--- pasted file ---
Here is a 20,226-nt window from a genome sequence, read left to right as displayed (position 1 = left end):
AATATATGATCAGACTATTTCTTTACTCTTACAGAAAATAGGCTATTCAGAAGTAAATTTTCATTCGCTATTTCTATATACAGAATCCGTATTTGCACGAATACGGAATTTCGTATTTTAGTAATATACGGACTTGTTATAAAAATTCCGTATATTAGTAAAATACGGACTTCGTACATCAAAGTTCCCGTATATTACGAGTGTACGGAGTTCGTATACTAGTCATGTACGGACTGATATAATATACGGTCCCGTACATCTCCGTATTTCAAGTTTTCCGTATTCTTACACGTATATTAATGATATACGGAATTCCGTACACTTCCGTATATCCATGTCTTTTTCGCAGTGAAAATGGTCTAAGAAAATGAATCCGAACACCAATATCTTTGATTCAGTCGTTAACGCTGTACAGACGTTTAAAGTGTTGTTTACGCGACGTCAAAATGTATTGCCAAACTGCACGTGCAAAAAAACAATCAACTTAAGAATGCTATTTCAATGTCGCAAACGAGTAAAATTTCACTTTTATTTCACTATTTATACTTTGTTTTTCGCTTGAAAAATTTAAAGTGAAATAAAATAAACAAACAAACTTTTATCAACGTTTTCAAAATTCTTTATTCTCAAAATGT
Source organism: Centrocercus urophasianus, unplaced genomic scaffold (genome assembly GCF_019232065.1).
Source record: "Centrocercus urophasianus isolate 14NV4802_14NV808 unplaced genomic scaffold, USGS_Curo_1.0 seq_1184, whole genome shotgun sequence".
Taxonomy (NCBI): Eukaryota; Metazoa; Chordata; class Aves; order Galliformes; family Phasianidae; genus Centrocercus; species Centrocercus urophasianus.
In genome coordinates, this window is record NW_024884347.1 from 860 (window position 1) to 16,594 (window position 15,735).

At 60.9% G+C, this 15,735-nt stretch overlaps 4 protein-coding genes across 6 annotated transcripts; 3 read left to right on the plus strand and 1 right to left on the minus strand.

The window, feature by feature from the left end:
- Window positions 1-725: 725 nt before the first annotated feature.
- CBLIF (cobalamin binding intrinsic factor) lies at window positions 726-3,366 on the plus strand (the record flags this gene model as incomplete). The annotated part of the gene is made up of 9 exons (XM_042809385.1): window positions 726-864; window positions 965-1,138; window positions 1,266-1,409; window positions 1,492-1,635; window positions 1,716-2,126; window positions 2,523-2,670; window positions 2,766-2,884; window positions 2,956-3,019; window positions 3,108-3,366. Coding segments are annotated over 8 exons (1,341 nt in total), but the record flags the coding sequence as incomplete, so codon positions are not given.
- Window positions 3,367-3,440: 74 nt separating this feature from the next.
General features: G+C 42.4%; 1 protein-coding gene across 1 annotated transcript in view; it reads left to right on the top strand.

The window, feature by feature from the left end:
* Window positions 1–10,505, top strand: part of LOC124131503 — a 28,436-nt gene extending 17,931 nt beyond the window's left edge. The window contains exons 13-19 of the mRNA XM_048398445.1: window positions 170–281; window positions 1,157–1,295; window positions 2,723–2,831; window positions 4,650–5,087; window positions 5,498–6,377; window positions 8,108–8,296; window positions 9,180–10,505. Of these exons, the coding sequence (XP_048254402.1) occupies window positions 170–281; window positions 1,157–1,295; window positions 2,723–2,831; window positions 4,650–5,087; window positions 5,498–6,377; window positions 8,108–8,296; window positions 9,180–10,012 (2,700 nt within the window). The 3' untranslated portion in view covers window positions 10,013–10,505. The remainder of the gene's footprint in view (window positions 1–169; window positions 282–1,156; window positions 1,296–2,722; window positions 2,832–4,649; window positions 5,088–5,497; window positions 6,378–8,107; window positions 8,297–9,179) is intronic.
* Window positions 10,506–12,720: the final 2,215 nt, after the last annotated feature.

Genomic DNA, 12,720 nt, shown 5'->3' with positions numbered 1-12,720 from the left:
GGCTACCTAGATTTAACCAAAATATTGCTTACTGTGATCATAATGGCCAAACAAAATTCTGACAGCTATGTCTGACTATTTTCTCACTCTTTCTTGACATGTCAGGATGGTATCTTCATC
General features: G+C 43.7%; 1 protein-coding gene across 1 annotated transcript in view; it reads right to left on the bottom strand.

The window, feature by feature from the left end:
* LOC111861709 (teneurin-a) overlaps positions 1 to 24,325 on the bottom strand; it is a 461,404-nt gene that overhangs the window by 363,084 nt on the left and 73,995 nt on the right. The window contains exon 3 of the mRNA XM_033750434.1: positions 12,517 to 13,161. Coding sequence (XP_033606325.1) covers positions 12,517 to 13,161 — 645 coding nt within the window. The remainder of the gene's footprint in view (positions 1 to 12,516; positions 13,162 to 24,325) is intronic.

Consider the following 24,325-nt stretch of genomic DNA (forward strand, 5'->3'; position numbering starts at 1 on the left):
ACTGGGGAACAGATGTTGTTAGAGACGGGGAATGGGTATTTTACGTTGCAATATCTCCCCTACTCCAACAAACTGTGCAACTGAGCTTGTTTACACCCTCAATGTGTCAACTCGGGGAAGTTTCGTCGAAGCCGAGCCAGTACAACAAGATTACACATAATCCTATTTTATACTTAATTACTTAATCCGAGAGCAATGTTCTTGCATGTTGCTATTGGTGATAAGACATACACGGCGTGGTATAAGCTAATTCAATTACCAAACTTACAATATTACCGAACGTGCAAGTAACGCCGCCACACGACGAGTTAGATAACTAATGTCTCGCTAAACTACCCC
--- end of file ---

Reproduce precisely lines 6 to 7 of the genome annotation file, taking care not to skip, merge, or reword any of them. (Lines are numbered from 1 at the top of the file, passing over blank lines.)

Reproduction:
In genome coordinates, this window is record NW_024884347.1 from 860 (window position 1) to 16,594 (window position 15,735).

At 60.9% G+C, this 15,735-nt stretch overlaps 4 protein-coding genes across 6 annotated transcripts; 3 read left to right on the plus strand and 1 right to left on the minus strand.